A Vivid Description of the Needless Suffering Caused by Laws Banning Organ Markets
A recent Canadian Broadcasting Corporation article describes the travails of a man and his family who have waited eight years for a kidney transplant. Such needless pain could be eliminated by legalizing organ markets.
Every year, thousands of people in need of kidney transplants endure greatly suffering because there are not enough organs available to satisfy the demand. They can survive—for a time—only by going through the difficult and time-consuming process of kidney dialysis A recent Canadian Broadcasting Corporation article effectively conveys the pain involved:
Blair Waldvogel wishes he didn't have to spend so much time in his basement. But if he doesn't, he'll die.
The 52-year-old Winnipeg father has been on Manitoba's kidney transplant list for the past eight years. His Type O blood means Blair can only receive a kidney from a Type O donor and he hasn't been able to find a match.
So, four days a week, Blair Waldvogel goes downstairs to the guest bedroom, hooks himself up to his home dialysis machine, and sits there for four hours while the machine cleans his blood.
"I never imagined I'd get to eight years," said Blair…..
If you include the time it takes to set up the machine and to clean up afterwards, Blair has spent the equivalent of 348 days in his basement on dialysis.
"There have been some scary, scary times along the way," said [Blair's wife] Irene. She has had to call paramedics more than once after Blair passed out in his dialysis room because his blood pressure dropped too low.
As the article describes, kidney dialysis makes it extremely difficult to continue to live a normal life. Blair Waldvogel, for example, has had to quit his job as the president of the North American recycling program for an international steel company. The article also correctly notes that many dialysis patients endure even greater suffering than the Waldvogel family. And, every year, thousands die because organs do not become available in time to save them. Indeed, Mr. Waldvogel is somewhat fortunate to have survived for eight years on kidney dialysis, because the average life expectancy of dialysis patients who cannot get a transplant is only 5-10 years. The case described in the CBC article is in Canada. But the situation in the United States is no better.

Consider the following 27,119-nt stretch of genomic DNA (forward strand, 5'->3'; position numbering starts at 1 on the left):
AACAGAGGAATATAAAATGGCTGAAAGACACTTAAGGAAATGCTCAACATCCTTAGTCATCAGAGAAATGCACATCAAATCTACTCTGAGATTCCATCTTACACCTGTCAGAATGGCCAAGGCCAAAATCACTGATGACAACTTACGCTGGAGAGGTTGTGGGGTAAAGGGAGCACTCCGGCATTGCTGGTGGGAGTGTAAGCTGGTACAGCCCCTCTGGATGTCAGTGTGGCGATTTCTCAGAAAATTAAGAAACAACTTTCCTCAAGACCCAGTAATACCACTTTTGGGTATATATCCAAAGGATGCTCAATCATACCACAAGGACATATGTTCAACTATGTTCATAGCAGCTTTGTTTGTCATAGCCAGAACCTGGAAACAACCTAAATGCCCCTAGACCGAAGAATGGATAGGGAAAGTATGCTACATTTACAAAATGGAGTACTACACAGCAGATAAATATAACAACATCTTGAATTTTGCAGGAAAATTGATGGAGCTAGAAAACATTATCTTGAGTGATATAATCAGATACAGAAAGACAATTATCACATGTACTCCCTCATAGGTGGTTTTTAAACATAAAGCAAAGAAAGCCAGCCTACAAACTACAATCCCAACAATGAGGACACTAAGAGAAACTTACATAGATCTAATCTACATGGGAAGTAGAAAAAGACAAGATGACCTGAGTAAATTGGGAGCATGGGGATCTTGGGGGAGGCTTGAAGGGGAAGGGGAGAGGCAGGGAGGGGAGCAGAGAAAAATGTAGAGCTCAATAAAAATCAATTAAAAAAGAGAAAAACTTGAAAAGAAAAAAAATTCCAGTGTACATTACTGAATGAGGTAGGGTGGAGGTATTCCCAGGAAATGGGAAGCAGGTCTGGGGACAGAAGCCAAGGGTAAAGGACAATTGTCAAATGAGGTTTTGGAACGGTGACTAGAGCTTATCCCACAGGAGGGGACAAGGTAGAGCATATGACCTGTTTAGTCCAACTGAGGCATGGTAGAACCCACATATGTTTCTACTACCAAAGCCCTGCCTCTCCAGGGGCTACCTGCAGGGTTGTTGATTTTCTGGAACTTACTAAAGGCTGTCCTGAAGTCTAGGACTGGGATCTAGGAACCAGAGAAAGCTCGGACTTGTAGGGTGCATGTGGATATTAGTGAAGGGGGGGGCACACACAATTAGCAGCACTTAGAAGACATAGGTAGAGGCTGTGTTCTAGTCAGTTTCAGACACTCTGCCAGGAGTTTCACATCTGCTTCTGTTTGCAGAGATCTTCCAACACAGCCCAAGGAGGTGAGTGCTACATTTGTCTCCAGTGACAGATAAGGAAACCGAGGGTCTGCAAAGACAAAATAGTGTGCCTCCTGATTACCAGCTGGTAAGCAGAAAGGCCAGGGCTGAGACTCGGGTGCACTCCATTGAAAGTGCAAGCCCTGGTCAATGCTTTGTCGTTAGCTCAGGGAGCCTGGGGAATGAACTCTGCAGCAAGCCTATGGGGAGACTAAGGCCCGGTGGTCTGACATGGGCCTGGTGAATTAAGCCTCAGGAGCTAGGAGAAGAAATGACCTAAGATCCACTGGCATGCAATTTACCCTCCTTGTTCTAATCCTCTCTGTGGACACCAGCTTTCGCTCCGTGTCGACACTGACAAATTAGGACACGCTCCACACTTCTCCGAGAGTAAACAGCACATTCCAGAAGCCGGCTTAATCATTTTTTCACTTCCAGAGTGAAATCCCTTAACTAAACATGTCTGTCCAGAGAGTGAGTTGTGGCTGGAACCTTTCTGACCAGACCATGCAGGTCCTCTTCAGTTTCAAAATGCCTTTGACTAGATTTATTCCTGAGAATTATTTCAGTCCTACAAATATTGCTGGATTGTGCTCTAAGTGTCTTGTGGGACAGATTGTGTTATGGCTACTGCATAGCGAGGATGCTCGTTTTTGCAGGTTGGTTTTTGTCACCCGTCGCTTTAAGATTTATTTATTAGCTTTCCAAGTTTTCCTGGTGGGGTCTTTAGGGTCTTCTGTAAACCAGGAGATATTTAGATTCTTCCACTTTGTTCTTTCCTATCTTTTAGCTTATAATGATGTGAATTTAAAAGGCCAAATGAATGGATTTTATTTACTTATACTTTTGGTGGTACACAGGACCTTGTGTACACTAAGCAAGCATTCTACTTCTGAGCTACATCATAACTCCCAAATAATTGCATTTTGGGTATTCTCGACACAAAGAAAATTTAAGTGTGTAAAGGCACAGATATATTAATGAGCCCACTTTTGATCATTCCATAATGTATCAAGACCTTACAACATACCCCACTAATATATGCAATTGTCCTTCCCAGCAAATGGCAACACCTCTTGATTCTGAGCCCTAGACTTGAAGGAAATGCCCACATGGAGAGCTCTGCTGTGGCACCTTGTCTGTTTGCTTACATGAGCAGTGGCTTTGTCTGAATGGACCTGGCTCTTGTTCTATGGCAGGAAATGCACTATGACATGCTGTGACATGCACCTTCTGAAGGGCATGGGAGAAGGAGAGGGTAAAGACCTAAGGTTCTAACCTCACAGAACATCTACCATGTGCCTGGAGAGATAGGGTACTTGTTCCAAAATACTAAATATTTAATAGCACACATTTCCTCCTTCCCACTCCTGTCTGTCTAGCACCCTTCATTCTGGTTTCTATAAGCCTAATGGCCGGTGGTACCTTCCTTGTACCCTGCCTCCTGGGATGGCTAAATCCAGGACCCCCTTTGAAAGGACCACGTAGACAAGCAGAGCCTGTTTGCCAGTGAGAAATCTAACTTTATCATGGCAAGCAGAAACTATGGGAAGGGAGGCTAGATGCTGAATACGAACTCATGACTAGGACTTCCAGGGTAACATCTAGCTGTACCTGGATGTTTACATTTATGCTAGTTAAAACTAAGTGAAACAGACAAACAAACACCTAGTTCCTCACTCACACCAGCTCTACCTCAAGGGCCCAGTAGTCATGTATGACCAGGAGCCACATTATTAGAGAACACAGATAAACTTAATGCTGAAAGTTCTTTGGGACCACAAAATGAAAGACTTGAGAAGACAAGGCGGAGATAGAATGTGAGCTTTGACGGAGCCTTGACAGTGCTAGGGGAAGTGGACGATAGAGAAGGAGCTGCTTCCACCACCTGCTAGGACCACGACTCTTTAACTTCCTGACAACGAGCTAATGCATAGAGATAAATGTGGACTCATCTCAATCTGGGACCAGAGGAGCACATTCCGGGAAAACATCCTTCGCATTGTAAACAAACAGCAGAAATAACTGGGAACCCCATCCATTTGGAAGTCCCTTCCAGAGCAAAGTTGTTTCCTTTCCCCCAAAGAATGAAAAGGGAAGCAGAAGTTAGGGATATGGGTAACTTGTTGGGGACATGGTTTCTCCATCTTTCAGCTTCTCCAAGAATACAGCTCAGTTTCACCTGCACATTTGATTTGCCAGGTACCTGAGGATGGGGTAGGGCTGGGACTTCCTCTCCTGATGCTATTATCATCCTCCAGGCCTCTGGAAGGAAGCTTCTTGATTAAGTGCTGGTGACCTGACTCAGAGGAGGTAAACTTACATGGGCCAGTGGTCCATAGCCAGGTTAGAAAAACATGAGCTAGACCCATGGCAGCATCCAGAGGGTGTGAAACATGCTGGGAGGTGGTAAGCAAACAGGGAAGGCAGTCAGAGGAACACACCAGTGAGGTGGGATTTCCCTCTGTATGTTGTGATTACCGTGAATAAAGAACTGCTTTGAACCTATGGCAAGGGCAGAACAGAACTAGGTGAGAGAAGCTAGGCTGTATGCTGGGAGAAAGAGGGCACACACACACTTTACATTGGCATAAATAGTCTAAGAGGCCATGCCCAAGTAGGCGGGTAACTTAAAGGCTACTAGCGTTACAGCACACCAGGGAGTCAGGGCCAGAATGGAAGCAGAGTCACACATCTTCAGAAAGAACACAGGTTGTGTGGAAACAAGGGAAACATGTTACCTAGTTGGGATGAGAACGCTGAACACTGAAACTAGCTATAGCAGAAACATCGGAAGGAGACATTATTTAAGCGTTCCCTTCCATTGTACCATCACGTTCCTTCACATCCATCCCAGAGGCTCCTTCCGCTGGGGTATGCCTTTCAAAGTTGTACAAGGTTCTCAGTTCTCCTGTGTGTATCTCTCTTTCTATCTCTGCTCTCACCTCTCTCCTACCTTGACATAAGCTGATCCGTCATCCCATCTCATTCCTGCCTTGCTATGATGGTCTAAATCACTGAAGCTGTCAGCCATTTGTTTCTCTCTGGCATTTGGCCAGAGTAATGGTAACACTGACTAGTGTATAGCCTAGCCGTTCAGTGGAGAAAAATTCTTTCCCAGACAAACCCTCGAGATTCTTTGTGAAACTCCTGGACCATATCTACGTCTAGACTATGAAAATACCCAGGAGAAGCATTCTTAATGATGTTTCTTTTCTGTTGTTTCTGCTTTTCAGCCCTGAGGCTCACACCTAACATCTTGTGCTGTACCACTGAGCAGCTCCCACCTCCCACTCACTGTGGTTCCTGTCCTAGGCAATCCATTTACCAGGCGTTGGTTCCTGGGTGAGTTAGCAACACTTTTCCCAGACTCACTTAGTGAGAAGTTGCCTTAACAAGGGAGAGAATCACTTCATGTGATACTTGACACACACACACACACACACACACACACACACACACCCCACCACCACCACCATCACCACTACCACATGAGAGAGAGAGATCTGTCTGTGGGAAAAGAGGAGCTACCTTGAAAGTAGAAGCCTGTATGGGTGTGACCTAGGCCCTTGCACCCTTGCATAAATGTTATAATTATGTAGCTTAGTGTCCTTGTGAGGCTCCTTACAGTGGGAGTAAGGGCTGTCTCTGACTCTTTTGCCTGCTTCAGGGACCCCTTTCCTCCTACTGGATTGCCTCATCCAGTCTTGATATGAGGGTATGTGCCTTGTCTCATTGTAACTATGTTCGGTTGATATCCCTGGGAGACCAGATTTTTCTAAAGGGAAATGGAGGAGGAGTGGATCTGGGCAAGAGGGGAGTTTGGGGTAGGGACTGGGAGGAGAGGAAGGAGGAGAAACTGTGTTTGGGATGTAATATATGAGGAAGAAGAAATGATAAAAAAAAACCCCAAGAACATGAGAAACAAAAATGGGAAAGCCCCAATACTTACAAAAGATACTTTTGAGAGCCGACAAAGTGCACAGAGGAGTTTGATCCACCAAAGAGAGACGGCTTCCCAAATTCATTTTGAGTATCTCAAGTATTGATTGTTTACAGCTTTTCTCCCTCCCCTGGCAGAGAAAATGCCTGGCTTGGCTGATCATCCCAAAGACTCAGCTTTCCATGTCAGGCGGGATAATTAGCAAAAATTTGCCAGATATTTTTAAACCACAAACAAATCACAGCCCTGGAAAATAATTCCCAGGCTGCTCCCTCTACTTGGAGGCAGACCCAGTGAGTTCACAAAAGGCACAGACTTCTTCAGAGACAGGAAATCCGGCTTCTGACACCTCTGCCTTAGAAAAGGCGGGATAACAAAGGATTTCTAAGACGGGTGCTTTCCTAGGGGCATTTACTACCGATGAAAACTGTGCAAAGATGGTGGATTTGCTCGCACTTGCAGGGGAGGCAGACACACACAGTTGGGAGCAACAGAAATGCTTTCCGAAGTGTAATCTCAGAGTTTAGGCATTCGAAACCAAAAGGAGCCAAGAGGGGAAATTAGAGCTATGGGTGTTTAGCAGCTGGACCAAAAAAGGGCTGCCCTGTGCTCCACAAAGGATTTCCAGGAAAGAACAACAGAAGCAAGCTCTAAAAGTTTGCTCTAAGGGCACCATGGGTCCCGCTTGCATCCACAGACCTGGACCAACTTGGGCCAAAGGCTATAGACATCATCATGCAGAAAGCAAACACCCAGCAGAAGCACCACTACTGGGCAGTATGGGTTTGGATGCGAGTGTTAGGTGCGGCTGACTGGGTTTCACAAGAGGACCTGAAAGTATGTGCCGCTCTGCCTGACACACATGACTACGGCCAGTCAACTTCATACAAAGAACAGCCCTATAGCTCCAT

In addition to the pain endured by patients and their families, society loses as well, due to patients' reduced productivity and the enormous expense of dialysis treatment (much of it subsidized by federal and state governments).
Nearly all of this death, suffering, and waste could be eliminated if only the US and Canadian governments would legalize organ markets, thereby increasing the supply of kidneys. For reasons I summarized here, laws banning organ markets are the moral equivalent of actively killing innocent people:
The injustice of status quo policy is more than just a matter of failing to help people in need. It is the equivalent of actively killing them. Consider a situation where Bob needs to buy food in order to keep from starving. Producers are willing to sell him what he needs at market prices, but the federal government passes a law saying that it is illegal to sell food for a profit. Bob is only allowed to acquire such food as producers are willing to give him for free. If Bob starves as a result, the government is actively culpable for his death. It cannot claim that it was merely an innocent bystander who refused to help him in his time of need. The same point applies if the government (or anyone else) uses coercion to prevent people from selling organs that ESRD patients need to live.
Unlike in the case of food, it is unlikely that ESRD patients would buy what they need directly from sellers. Most likely, the actual purchases would be done by hospitals, health insurance companies, and other specialized enterprises, which could screen them for quality and then offer them to patients (as is the case with many other types of transplants and complex medical supplies). But that does not change the morality of the situation.
In the same post and elsewhere, I also addressed various standard objections to organ markets, such as claims that they will corrupt our morals by "commodifying" the body, and lead to unjust exploitation of the poor.
By legalizing organ markets, we can save thousands of lives and greatly curtail the kind of suffering now needlessly endured by the Waldvogel family and thousands of others. As an extra bonus, we can also increase economic productivity and reduce health care costs in the process. Few if any other policy reforms can achieve such enormous gains at so little cost.